Second, Davis contends that the ALJ erred by concluding that her depression was not severe because it did not meet the requirement that her medically determinable impairment (or combination of impairments) must have lasted or be expected to last for at least twelve months. See 20 C.F.R. § 404.1520(a)(4)(ii). Davis has a point: a finding of duration says nothing about severity; and severity, as she points out, must be assessed using the special technique. See Craft, 539 F.3d at 674.

But as Davis appears to acknowledge, the ALJ ultimately applied the special technique to determine the severity of Davis's depression. In her analysis, the ALJ considered the four broad functional areas (activities of daily living; social functioning; concentration, persistence, and pace; and episodes of decompensation). Because the ALJ found that Davis had only mild limitations in these areas, and had experienced no episodes of decompensation, she concluded that Davis's depression was non-severe, see 20 C.F.R. § 404.1520a(b)(1)–(c)(3). This was a proper application of the special technique. See Craft, 539 F.3d at 674–75. The ALJ's conclusion was not influenced by the first, erroneous statement, so any error was harmless.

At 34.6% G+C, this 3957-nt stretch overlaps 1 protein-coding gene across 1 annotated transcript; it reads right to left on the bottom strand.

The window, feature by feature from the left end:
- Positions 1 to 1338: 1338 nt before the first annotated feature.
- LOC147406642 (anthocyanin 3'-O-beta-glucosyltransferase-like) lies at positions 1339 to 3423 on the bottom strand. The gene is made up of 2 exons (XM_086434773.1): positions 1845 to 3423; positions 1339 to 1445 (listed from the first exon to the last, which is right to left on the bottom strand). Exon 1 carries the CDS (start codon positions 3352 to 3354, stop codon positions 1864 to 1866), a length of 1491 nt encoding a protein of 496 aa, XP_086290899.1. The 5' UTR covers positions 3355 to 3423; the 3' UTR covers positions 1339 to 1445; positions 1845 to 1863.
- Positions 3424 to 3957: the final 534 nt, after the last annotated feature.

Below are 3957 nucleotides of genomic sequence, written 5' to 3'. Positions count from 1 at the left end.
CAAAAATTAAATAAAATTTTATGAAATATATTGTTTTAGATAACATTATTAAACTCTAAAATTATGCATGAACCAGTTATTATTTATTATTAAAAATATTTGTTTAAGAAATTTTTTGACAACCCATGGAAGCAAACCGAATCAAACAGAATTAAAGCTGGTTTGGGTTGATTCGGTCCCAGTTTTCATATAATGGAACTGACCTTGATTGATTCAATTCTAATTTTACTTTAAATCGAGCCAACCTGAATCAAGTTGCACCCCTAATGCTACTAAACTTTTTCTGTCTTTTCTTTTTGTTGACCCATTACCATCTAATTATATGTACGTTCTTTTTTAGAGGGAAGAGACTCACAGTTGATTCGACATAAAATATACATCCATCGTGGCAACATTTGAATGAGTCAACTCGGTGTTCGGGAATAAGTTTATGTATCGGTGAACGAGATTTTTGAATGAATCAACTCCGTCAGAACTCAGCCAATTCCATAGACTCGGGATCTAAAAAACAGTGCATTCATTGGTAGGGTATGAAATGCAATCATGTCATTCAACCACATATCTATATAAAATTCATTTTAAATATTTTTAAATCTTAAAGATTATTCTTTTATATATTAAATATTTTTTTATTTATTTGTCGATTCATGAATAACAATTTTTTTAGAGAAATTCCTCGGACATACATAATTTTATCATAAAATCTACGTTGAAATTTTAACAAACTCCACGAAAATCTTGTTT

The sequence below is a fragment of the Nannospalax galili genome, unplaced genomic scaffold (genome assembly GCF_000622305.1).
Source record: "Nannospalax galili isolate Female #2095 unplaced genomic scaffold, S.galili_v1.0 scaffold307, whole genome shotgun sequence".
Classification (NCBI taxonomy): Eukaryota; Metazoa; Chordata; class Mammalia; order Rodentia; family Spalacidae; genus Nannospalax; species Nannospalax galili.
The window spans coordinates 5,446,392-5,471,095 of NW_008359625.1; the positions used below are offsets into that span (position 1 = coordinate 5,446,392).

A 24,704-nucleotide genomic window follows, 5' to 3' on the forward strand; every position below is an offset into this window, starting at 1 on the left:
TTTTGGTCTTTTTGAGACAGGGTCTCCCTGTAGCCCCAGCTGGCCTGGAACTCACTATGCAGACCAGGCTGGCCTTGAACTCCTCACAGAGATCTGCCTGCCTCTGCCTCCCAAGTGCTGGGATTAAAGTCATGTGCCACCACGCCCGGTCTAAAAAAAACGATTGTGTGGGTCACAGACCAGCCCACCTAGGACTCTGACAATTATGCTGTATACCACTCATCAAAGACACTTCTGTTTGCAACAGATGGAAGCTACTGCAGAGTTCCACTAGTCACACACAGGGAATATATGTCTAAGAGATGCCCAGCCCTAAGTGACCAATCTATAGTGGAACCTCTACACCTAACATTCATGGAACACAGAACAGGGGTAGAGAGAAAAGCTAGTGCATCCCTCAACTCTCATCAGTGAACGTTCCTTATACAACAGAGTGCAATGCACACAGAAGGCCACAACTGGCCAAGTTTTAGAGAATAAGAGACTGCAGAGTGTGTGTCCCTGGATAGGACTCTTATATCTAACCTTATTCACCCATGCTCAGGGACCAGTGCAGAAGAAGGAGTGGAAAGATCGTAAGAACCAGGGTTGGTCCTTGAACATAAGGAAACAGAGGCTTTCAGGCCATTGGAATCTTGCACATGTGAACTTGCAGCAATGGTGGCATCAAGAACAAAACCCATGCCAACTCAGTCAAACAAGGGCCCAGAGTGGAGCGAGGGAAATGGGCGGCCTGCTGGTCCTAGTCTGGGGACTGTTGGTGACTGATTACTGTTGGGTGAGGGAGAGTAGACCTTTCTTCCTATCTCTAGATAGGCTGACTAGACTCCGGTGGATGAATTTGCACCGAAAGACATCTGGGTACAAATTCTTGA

Davis challenges the ALJ's determination at step two that none of her impairments met or equaled a listing. First she argues that the ALJ must have erred in her listing analysis because she relied on the opinions of the state–agency doctors, who did not refer to any specific listing. But there is no law or regulation requiring state–agency doctors to identify the listings they considered. Next, Davis argues that the ALJ did not analyze whether her conditions were equivalent to any listing. But the ALJ specified that she was relying on the state-agency doctors' findings on equivalence, an explanation that we have deemed acceptable. See Scheck v. Barnhart, 357 F.3d 697, 700–701 (7th Cir. 2004). Finally, Davis argues that the ALJ should not have given significant weight to the state-agency doctors' opinions that none of her impairments met a listing because their assessments were not thorough. But the state–agency doctors' opinions are the only evidence in the record on the issue; “the opinions of [Davis's] treating physicians simply did not address” medical equivalency of her conditions to a listing. Scheck, 357 F.3d at 701 (quoting Steward v. Bowen, 858 F.2d 1295, 1299 (7th Cir. 1988)).